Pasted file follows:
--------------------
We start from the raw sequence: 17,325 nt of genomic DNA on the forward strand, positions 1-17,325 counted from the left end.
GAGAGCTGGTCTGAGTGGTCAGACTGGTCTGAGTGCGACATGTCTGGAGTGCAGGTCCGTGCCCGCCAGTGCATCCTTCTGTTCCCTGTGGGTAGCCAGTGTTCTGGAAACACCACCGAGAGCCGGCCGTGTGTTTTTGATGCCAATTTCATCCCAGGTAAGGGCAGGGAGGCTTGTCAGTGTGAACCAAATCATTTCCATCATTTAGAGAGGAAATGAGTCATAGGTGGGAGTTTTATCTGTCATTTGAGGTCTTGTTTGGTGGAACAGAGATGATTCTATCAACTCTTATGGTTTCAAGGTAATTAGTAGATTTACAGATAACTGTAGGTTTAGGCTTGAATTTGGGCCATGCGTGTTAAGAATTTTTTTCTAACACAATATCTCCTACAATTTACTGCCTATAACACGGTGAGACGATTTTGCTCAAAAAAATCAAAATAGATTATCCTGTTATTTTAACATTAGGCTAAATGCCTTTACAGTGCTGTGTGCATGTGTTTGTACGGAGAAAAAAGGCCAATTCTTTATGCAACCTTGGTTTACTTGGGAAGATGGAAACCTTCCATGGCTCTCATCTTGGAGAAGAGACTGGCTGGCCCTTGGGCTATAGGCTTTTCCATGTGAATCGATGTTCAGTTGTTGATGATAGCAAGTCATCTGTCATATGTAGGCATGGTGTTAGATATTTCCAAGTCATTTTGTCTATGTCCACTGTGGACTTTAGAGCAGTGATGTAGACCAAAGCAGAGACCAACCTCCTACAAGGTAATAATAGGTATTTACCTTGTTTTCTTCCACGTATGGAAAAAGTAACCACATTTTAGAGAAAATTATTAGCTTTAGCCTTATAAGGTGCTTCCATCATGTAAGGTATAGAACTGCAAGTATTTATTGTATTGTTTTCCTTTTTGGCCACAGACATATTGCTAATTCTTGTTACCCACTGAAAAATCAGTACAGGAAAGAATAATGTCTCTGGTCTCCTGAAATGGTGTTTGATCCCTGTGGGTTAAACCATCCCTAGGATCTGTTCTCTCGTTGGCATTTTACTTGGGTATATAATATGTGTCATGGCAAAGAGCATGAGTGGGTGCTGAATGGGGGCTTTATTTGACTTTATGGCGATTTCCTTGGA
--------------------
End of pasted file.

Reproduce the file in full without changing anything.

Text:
We start from the raw sequence: 17,325 nt of genomic DNA on the forward strand, positions 1-17,325 counted from the left end.
GAGAGCTGGTCTGAGTGGTCAGACTGGTCTGAGTGCGACATGTCTGGAGTGCAGGTCCGTGCCCGCCAGTGCATCCTTCTGTTCCCTGTGGGTAGCCAGTGTTCTGGAAACACCACCGAGAGCCGGCCGTGTGTTTTTGATGCCAATTTCATCCCAGGTAAGGGCAGGGAGGCTTGTCAGTGTGAACCAAATCATTTCCATCATTTAGAGAGGAAATGAGTCATAGGTGGGAGTTTTATCTGTCATTTGAGGTCTTGTTTGGTGGAACAGAGATGATTCTATCAACTCTTATGGTTTCAAGGTAATTAGTAGATTTACAGATAACTGTAGGTTTAGGCTTGAATTTGGGCCATGCGTGTTAAGAATTTTTTTCTAACACAATATCTCCTACAATTTACTGCCTATAACACGGTGAGACGATTTTGCTCAAAAAAATCAAAATAGATTATCCTGTTATTTTAACATTAGGCTAAATGCCTTTACAGTGCTGTGTGCATGTGTTTGTACGGAGAAAAAAGGCCAATTCTTTATGCAACCTTGGTTTACTTGGGAAGATGGAAACCTTCCATGGCTCTCATCTTGGAGAAGAGACTGGCTGGCCCTTGGGCTATAGGCTTTTCCATGTGAATCGATGTTCAGTTGTTGATGATAGCAAGTCATCTGTCATATGTAGGCATGGTGTTAGATATTTCCAAGTCATTTTGTCTATGTCCACTGTGGACTTTAGAGCAGTGATGTAGACCAAAGCAGAGACCAACCTCCTACAAGGTAATAATAGGTATTTACCTTGTTTTCTTCCACGTATGGAAAAAGTAACCACATTTTAGAGAAAATTATTAGCTTTAGCCTTATAAGGTGCTTCCATCATGTAAGGTATAGAACTGCAAGTATTTATTGTATTGTTTTCCTTTTTGGCCACAGACATATTGCTAATTCTTGTTACCCACTGAAAAATCAGTACAGGAAAGAATAATGTCTCTGGTCTCCTGAAATGGTGTTTGATCCCTGTGGGTTAAACCATCCCTAGGATCTGTTCTCTCGTTGGCATTTTACTTGGGTATATAATATGTGTCATGGCAAAGAGCATGAGTGGGTGCTGAATGGGGGCTTTATTTGACTTTATGGCGATTTCCTTGGA